Section 2. (822:9-824:8) Jacob explains his reordering of the sequence of authentic life. “The day of death is better than the day of birth/Every discerning person looks forward to death so that he may be victorious in it.::” (822:9-10) When one is born, the mighty and evil are equal with the weak and good—the proverbial clean slate. But at death, one’s labor and valor are now known, and for the good ones, “the beauty of their crowns shines” (822:14).
 Worldly possession is not equivalent to glory, for as everyone knows you can’t take the former with you at death. However, glory does accompany whoever acquires it. There are different rules in play.
 Section 3. (824:9-825:17) Jacob turns his attention directly to the deceased. “The virgin who departed from within the world to God/the day of her death was not controlled by lamentations and weeping.::” (824:9-10)
 Death ruins the hopes of those who become betrothed to others in the world. No wonder, because when people love this untrue, inauthentic world, they are disturbed and unsettled at the thought of death and separation. Not so for the virgin, Jacob declares, for she has betrothed herself to the “faith of the Cross” (825:2)—an expression utilized several times in the mēmrā as a synonym for Christ. A banquet is prepared for her in the other world; she is a bride in the realm of death.10 Yet this is not the realm of despair, and anyone who weeps for her should be ashamed. There she will receive the dowries of her betrothed, along with the ring that his body and blood gave her. She leaps for joy in the glory of her husband.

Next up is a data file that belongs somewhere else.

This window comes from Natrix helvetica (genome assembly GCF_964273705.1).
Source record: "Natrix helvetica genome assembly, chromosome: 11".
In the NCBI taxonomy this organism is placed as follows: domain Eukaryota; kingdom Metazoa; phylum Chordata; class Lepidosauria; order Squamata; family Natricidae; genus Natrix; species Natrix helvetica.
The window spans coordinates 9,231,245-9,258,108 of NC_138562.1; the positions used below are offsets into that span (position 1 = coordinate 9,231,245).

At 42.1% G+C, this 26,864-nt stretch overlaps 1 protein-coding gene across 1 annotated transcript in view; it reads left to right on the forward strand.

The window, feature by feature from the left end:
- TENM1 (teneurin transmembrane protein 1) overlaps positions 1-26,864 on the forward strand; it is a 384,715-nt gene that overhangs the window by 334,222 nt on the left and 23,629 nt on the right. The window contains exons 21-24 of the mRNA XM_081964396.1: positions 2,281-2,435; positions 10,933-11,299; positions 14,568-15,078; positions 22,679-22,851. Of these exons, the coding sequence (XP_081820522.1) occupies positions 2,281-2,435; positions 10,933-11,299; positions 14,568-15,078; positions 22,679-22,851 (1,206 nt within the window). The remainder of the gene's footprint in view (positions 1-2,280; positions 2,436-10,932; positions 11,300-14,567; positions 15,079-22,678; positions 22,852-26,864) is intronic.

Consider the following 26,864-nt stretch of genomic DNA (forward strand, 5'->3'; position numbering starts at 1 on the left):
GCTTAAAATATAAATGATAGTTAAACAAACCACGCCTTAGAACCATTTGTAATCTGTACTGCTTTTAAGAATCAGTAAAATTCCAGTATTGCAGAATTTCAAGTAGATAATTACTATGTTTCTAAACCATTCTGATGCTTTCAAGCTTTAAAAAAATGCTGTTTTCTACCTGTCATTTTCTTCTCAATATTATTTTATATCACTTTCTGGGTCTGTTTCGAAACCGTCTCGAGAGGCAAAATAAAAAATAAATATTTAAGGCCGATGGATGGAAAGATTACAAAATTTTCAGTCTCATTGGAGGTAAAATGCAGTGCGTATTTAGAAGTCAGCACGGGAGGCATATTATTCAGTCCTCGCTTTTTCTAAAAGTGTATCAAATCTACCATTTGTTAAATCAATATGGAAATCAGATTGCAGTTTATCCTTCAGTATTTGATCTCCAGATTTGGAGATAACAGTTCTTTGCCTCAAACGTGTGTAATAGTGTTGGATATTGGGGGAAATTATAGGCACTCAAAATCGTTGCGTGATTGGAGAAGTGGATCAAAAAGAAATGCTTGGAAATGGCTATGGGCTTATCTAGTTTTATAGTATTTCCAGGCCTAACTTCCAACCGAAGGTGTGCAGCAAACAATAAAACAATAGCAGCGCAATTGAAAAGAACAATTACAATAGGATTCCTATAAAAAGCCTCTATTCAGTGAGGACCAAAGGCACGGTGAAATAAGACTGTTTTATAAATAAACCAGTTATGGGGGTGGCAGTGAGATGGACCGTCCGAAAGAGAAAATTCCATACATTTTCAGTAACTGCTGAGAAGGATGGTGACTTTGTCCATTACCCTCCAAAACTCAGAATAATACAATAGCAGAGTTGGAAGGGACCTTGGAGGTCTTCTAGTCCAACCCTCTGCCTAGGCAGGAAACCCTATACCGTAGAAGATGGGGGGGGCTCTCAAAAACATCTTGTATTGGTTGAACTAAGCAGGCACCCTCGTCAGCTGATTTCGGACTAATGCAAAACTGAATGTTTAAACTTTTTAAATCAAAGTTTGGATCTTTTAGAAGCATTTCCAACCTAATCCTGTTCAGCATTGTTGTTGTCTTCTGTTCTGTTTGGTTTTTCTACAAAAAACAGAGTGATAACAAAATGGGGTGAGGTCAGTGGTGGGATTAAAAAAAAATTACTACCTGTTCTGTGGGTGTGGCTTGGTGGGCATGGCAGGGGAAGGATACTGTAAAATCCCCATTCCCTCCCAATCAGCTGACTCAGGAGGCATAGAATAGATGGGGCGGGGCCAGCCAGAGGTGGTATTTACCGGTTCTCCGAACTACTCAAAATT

Section 4. (825:18-826:15) Because the virgin despised transient rewards in this world the bridegroom rewards her in the other world.11 The watchers ( c ayrē) or angels are rejoicing, for they witness that she despised intercourse on account of her love for the Īhīdāyā, the Only Begotten.
 Section 5. (826:16-829:6) The longest section fills out the nature of this relationship. The virgin made a covenant (qyāmā) with the Īhīdāyā who died for her sake, and she wore on her forehead a sign of mourning, a rag of passions (’ūrqactā dhashē), as do all the wise pure maidens. Wearing black garments—the darkness of the crucifixion and night—was a sign of the covenant (qyāmā) of virgins who have betrothed themselves to the “faith of the Cross.” (827:7-8) “And like that day that became dark in the crucifixion/She became dark so that she might also become light through the Son in the new world.::” (827:15-16)
 Upon her departure/death she is able to finally see her betrothed in whose name she had resided, and then her mourning subsided and she put on the crown of glory and the garment of light. She felt no pain in her death and spoke to one of her mourners that she had escaped the evil world and had reached the serene place.